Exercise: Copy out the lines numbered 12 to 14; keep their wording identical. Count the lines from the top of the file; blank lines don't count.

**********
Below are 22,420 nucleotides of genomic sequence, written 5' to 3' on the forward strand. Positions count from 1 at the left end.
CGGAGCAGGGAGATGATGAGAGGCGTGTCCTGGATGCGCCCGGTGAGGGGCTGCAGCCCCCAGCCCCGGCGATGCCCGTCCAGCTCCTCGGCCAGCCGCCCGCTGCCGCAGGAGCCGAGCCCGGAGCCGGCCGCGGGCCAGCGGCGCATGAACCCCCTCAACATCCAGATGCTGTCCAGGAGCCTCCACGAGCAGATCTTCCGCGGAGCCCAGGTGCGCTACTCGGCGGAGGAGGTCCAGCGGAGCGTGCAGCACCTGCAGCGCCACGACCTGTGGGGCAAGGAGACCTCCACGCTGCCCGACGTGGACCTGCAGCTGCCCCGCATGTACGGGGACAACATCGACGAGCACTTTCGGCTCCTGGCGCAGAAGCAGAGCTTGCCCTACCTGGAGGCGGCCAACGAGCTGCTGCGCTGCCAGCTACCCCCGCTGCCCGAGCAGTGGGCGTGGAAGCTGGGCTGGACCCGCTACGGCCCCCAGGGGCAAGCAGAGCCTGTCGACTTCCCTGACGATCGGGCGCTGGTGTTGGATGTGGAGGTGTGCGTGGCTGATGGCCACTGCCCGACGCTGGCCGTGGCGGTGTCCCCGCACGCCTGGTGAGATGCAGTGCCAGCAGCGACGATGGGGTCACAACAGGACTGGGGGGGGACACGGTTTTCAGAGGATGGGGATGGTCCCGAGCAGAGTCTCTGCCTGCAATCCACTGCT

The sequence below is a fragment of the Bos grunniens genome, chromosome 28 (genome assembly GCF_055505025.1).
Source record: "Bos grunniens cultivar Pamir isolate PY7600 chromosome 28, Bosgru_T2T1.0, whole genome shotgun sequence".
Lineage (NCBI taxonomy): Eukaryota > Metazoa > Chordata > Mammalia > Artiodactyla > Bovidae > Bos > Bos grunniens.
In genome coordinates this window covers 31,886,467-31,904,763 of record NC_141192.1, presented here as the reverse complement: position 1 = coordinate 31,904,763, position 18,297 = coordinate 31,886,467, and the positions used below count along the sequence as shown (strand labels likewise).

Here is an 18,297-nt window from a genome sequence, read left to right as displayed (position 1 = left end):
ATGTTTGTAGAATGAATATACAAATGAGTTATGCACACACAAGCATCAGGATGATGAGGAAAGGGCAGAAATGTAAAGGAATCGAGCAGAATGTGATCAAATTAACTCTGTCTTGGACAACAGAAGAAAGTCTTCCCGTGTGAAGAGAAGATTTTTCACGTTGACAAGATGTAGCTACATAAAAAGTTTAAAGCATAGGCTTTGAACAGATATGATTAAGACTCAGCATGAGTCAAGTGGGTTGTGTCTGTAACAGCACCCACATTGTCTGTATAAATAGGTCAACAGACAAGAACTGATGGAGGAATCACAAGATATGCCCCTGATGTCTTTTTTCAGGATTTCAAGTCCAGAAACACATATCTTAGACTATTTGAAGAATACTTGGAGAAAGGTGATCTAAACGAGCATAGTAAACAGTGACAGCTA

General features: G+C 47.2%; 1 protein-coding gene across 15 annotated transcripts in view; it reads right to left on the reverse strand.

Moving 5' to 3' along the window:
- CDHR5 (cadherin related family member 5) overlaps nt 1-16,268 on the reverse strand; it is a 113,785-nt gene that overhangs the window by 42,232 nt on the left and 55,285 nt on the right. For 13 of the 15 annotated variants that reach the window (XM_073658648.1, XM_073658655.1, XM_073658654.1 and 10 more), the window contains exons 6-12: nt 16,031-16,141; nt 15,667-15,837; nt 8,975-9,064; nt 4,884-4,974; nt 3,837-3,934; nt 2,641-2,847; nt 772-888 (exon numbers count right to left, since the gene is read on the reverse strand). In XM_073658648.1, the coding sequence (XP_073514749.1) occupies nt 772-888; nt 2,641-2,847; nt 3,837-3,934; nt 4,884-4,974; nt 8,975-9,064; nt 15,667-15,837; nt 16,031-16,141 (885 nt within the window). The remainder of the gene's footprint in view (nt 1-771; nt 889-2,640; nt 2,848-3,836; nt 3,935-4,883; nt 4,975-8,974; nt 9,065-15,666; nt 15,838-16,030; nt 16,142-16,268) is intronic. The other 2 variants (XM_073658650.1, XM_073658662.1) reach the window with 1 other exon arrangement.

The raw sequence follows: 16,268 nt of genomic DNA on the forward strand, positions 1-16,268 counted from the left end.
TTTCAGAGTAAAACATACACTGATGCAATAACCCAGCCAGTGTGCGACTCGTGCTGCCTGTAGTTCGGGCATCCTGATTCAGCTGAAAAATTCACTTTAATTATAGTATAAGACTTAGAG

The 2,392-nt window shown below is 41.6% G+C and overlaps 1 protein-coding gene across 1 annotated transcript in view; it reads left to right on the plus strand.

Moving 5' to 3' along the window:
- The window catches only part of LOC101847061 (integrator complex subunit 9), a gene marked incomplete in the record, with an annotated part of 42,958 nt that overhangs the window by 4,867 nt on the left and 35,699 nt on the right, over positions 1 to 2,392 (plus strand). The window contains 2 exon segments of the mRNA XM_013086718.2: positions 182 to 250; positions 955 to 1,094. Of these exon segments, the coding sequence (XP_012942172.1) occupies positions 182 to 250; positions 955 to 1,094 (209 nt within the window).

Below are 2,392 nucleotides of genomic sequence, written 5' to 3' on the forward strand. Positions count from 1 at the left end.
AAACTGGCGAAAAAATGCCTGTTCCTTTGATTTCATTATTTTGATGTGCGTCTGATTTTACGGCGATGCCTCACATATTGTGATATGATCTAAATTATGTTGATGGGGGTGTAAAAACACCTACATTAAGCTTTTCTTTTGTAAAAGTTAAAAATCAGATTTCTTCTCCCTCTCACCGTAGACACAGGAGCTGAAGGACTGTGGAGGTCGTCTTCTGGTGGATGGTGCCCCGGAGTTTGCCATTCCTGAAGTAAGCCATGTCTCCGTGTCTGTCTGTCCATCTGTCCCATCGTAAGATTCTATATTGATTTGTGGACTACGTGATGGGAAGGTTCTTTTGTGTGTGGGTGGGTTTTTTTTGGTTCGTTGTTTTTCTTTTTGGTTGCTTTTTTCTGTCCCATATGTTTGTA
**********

The raw sequence follows: 16,268 nt of genomic DNA on the forward strand, positions 1-16,268 counted from the left end.
TTTCAGAGTAAAACATACACTGATGCAATAACCCAGCCAGTGTGCGACTCGTGCTGCCTGTAGTTCGGGCATCCTGATTCAGCTGAAAAATTCACTTTAATTATAGTATAAGACTTAGAG

The 2,392-nt window shown below is 41.6% G+C and overlaps 1 protein-coding gene across 1 annotated transcript in view; it reads left to right on the plus strand.